It won’t be long before the parents of high school seniors who have been accepted at college will have to write a check for tuition, housing and associated costs. In a way, it will be the moment of truth because of the huge financial commitment involved. In light of the importance of their decision, I thought it would be a propitious time to interview Craig Brandon, author of The Five-Year Party (BenBella Books, 2010). His unvarnished but balanced approach to the once sacrosanct issue of the value of a college education makes the book indispensable reading.
Q: Why didn’t you title the book “The Four-Year Party” since that is the usual time taken to earn a degree?
A: That’s just the point I was trying to make. An increasing number of students are actually taking five or even six years to graduate. Although this trend is due to caps placed on enrollment in classes needed to satisfy graduation requirements and/or to the need to take fewer classes in order to work part time to pay tuition, it is also because students are allowed to drop classes without a penalty late in the semester. As a result, they have to wait until the next semester to take a different course.
Q: When did the trend of cruising through college begin and what caused it?
A: In the early 90’s, colleges and universities began to feel pressure to retain students in the belief that dropping out posed a threat to the nation’s future. In response, administrators became convinced that applying the business model to higher education was the solution.
Q: Can you be more specific?
A: Businesses that satisfy the demands of their customers are successful. So by giving students what they say they want, administrators felt they would be able to hold on to their students. The trouble is that what too many students wanted was high grades without commensurate standards. For the record, administrators would never admit that a conflict would unavoidably develop between quality and quantity, but that’s what happened. Don’t forget that students who pay full tuition and take six years to graduate constitute additional income for schools.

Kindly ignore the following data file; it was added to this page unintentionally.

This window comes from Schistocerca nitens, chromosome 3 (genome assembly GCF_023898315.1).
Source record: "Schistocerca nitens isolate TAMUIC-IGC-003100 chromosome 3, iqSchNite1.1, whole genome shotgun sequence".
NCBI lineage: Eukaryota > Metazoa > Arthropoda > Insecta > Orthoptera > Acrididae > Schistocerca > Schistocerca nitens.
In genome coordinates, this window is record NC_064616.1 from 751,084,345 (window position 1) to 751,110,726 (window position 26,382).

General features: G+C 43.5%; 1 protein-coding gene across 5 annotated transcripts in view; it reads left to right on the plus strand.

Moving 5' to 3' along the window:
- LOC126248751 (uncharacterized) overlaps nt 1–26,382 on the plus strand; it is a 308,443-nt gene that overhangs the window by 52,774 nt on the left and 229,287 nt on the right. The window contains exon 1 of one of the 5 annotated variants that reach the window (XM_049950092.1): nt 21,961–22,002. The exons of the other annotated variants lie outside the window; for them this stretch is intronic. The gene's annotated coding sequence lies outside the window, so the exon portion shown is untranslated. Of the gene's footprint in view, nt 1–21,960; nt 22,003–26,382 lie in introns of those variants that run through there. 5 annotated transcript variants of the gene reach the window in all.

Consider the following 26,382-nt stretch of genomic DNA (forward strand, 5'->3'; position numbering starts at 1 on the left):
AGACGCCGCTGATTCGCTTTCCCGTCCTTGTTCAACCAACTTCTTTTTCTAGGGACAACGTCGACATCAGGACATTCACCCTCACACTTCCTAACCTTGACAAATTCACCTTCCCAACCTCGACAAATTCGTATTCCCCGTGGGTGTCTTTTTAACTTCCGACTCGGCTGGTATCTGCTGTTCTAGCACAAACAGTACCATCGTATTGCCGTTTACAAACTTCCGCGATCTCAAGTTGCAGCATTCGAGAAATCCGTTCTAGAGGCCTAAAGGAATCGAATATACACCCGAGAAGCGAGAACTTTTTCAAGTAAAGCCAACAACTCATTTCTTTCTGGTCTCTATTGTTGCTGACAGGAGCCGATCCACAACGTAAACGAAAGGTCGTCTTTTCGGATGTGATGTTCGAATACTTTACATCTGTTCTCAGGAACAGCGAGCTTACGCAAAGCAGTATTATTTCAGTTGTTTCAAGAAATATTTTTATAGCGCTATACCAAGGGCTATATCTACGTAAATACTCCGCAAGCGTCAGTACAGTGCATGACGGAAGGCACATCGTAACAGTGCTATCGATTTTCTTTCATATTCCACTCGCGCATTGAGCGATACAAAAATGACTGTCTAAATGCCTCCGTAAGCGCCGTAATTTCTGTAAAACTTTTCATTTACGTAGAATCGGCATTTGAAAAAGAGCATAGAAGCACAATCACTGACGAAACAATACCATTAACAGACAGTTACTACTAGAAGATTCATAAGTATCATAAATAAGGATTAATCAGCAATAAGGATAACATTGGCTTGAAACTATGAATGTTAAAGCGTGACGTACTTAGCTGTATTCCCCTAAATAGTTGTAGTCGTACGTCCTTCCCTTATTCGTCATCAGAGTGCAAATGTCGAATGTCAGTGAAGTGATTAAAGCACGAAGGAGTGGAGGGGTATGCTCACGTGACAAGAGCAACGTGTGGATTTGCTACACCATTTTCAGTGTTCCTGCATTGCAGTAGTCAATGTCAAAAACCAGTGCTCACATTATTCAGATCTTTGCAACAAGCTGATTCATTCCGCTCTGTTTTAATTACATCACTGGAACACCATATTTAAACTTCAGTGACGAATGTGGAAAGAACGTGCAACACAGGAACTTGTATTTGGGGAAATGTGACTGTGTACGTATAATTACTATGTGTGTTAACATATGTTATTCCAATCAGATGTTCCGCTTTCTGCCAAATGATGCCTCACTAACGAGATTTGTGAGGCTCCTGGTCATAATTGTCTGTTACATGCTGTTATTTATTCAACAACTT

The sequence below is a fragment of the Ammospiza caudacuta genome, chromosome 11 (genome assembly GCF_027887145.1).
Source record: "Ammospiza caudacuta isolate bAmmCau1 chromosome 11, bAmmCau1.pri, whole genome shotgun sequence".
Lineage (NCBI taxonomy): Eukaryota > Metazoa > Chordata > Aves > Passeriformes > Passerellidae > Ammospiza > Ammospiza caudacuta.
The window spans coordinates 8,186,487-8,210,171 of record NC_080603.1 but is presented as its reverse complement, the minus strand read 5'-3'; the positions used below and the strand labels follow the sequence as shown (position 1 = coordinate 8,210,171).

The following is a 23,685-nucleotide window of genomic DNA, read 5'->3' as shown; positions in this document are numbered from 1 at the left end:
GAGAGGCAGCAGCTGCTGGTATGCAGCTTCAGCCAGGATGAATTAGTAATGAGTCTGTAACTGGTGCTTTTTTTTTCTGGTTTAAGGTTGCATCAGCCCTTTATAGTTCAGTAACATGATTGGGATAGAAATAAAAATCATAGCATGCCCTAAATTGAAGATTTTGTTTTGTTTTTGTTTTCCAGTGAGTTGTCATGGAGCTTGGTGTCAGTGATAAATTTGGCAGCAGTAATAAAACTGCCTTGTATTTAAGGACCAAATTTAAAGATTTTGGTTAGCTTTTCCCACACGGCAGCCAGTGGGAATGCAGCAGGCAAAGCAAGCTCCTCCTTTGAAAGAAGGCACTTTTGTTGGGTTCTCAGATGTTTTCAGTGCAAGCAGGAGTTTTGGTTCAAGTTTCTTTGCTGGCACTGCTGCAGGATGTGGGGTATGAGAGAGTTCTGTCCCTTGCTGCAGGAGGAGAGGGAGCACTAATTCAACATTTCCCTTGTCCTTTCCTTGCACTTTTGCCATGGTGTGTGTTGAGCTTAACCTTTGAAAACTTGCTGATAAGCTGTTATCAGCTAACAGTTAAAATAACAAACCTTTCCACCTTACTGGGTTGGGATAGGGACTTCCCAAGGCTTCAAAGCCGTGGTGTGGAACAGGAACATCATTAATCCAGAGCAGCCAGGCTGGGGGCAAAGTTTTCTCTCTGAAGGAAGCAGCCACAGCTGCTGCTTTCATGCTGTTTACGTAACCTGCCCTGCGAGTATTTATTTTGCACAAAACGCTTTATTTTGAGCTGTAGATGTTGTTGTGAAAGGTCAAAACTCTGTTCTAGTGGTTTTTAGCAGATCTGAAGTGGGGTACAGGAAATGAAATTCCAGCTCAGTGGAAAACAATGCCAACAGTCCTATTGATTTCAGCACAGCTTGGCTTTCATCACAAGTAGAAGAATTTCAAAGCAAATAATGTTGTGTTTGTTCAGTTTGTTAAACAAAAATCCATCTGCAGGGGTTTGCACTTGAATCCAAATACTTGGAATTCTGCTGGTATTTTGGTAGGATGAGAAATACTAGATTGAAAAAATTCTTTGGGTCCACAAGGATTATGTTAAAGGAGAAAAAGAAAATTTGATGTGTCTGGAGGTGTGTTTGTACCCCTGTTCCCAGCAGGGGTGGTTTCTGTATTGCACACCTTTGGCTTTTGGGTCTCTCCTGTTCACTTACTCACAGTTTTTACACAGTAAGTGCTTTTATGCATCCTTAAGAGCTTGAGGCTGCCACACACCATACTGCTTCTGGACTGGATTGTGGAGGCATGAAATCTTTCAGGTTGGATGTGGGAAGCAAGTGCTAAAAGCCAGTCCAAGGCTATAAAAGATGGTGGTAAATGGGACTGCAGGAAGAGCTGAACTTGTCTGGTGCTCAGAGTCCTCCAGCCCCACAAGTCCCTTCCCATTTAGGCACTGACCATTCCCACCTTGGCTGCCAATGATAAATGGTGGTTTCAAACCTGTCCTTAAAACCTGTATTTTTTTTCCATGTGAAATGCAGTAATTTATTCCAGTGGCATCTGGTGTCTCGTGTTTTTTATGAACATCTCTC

Q: How complicit are professors in this sham?
A: Unfortunately, professors who are vocal in the faculty lounge about the trend I wrote about are mute in open faculty meetings. Even though they have tenure, they are reluctant to express their true feelings for the record. I’m not sure why, but I think it may be because they don’t want to be seen as going against the tide.
Q: Do the views in your book apply to all tertiary education?
A: No. They are directed almost entirely to four-year residential schools. Community colleges are different because their mission is different. Many of them offer a curriculum leading to a certificate or associate degree in non-academic fields, as well as academic credit for transfer students who want to earn a bachelor’s degree. They also are a bargain because of their relatively low cost.
Q: What advice would you give parents who have children in high school about further education?
A: The most important thing is to understand what their children want to do with their lives and what their strengths and weaknesses are. I grant that most young people in high school do not know themselves well enough to make a realistic choice. It’s possible that even the most anti-intellectual teen can profit greatly from a four-year academic course of study. But this outcome has to be weighed against the huge debt load that will be incurred.
Q: Are you discouraging students from earning a bachelor’s degree?
A: Absolutely not. Those who are serious about learning should apply. But too many students who lack the necessary discipline and aptitude are being counseled to apply.
Q: Do you intend to write another book about college?
A: Perhaps, but I’m probably persona non grata on most campuses because of what I’ve already written.
The opinions expressed in Walt Gardner’s Reality Check are strictly those of the author(s) and do not reflect the opinions or endorsement of Editorial Projects in Education, or any of its publications.